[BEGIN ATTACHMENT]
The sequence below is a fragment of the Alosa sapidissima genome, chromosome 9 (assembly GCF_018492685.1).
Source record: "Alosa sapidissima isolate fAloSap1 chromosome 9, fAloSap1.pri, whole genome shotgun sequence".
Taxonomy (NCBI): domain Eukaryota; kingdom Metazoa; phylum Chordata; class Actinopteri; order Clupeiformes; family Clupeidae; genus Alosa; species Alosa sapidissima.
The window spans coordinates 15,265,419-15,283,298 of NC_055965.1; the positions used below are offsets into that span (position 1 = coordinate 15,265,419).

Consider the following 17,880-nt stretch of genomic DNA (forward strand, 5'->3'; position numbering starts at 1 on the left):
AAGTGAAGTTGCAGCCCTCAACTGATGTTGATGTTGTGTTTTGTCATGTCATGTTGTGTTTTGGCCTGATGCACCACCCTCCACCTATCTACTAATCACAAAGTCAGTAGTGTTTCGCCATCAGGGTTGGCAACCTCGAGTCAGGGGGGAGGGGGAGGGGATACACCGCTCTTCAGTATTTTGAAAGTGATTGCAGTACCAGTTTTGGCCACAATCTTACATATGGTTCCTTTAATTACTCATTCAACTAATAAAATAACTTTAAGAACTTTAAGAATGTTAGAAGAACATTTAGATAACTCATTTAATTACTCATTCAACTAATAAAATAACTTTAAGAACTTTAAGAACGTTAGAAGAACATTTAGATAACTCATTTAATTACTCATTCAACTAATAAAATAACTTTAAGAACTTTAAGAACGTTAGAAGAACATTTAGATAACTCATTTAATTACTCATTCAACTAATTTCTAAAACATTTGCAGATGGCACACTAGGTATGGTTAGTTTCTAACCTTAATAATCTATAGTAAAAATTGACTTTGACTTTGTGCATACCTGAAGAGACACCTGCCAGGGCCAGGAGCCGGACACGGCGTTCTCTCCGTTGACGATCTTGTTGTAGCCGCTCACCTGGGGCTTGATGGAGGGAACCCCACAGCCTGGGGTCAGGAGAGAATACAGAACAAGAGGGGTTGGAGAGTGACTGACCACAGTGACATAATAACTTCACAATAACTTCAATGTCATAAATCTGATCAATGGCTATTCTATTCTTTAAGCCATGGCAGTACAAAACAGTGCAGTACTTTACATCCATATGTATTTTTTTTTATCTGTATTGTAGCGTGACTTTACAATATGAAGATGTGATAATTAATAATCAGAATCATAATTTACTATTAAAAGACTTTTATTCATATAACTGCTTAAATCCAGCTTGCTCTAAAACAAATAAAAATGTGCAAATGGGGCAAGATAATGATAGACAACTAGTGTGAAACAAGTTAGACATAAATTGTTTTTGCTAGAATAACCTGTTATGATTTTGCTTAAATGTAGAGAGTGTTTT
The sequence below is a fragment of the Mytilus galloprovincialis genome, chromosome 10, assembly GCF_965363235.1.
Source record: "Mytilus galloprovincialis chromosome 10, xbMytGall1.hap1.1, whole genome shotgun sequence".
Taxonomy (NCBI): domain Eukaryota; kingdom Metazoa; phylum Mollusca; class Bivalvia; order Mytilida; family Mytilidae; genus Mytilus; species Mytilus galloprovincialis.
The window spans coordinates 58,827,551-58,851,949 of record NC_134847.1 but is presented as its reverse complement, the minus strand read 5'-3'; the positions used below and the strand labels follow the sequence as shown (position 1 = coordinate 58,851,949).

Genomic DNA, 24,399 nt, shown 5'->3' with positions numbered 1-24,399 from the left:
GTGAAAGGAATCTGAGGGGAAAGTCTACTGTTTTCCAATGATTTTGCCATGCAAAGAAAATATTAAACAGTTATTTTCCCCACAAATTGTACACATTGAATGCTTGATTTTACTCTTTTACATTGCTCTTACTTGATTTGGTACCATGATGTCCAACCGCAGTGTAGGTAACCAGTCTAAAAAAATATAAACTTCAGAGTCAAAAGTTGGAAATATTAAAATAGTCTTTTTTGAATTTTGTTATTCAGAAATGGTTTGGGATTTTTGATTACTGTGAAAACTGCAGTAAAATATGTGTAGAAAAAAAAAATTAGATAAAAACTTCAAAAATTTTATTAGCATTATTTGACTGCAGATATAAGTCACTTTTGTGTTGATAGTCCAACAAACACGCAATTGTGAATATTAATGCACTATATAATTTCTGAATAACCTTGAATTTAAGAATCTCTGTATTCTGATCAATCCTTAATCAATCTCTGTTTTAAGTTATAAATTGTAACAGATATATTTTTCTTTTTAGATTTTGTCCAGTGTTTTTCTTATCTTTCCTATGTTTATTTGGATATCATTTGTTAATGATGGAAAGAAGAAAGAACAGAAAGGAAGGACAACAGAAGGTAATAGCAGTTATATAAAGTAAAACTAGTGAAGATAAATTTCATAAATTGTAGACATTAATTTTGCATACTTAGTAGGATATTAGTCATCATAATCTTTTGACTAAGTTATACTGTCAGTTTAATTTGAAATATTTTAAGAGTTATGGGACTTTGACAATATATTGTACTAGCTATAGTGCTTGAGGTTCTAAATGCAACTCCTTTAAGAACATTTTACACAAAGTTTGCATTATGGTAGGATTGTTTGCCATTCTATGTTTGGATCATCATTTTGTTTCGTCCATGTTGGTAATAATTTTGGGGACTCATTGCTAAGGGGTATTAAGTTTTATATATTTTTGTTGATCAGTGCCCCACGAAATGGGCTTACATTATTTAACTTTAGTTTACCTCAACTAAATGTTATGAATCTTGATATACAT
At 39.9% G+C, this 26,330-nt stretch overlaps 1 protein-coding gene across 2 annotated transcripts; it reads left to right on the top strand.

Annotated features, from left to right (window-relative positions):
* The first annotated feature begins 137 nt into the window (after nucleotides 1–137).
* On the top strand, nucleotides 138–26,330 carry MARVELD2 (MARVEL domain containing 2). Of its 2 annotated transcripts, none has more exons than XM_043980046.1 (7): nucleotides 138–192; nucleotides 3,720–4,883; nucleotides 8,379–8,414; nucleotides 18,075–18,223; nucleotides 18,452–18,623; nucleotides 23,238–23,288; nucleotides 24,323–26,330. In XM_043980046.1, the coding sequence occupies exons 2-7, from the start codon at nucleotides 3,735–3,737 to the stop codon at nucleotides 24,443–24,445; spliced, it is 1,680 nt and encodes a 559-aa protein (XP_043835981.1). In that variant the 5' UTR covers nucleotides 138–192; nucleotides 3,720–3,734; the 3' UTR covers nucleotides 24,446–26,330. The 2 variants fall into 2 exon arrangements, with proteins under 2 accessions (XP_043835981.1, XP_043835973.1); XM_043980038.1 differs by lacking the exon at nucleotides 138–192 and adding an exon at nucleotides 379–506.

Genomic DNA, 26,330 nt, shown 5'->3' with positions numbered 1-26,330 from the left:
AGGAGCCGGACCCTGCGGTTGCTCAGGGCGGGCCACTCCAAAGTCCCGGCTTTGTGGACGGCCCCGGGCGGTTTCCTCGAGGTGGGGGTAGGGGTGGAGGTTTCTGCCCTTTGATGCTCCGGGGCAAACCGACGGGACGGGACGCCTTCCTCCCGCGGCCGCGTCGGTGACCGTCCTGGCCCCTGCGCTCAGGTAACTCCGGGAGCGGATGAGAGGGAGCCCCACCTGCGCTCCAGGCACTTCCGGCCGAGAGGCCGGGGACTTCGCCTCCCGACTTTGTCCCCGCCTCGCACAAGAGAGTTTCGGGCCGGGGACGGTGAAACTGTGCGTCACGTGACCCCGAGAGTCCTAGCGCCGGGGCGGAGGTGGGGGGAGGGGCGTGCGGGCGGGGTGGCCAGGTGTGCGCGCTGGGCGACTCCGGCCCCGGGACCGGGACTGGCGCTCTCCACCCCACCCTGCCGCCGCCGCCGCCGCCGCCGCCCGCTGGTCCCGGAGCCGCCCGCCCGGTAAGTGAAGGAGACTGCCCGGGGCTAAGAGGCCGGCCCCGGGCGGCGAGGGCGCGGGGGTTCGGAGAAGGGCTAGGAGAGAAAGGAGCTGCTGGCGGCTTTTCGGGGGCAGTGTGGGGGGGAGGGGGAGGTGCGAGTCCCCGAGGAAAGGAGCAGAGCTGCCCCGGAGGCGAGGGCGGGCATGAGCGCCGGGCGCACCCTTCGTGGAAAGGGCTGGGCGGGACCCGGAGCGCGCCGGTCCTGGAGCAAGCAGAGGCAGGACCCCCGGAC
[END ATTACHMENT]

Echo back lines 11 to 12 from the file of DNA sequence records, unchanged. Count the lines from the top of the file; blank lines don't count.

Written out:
Genomic DNA, 24,399 nt, shown 5'->3' with positions numbered 1-24,399 from the left:
GTGAAAGGAATCTGAGGGGAAAGTCTACTGTTTTCCAATGATTTTGCCATGCAAAGAAAATATTAAACAGTTATTTTCCCCACAAATTGTACACATTGAATGCTTGATTTTACTCTTTTACATTGCTCTTACTTGATTTGGTACCATGATGTCCAACCGCAGTGTAGGTAACCAGTCTAAAAAAATATAAACTTCAGAGTCAAAAGTTGGAAATATTAAAATAGTCTTTTTTGAATTTTGTTATTCAGAAATGGTTTGGGATTTTTGATTACTGTGAAAACTGCAGTAAAATATGTGTAGAAAAAAAAAATTAGATAAAAACTTCAAAAATTTTATTAGCATTATTTGACTGCAGATATAAGTCACTTTTGTGTTGATAGTCCAACAAACACGCAATTGTGAATATTAATGCACTATATAATTTCTGAATAACCTTGAATTTAAGAATCTCTGTATTCTGATCAATCCTTAATCAATCTCTGTTTTAAGTTATAAATTGTAACAGATATATTTTTCTTTTTAGATTTTGTCCAGTGTTTTTCTTATCTTTCCTATGTTTATTTGGATATCATTTGTTAATGATGGAAAGAAGAAAGAACAGAAAGGAAGGACAACAGAAGGTAATAGCAGTTATATAAAGTAAAACTAGTGAAGATAAATTTCATAAATTGTAGACATTAATTTTGCATACTTAGTAGGATATTAGTCATCATAATCTTTTGACTAAGTTATACTGTCAGTTTAATTTGAAATATTTTAAGAGTTATGGGACTTTGACAATATATTGTACTAGCTATAGTGCTTGAGGTTCTAAATGCAACTCCTTTAAGAACATTTTACACAAAGTTTGCATTATGGTAGGATTGTTTGCCATTCTATGTTTGGATCATCATTTTGTTTCGTCCATGTTGGTAATAATTTTGGGGACTCATTGCTAAGGGGTATTAAGTTTTATATATTTTTGTTGATCAGTGCCCCACGAAATGGGCTTACATTATTTAACTTTAGTTTACCTCAACTAAATGTTATGAATCTTGATATACAT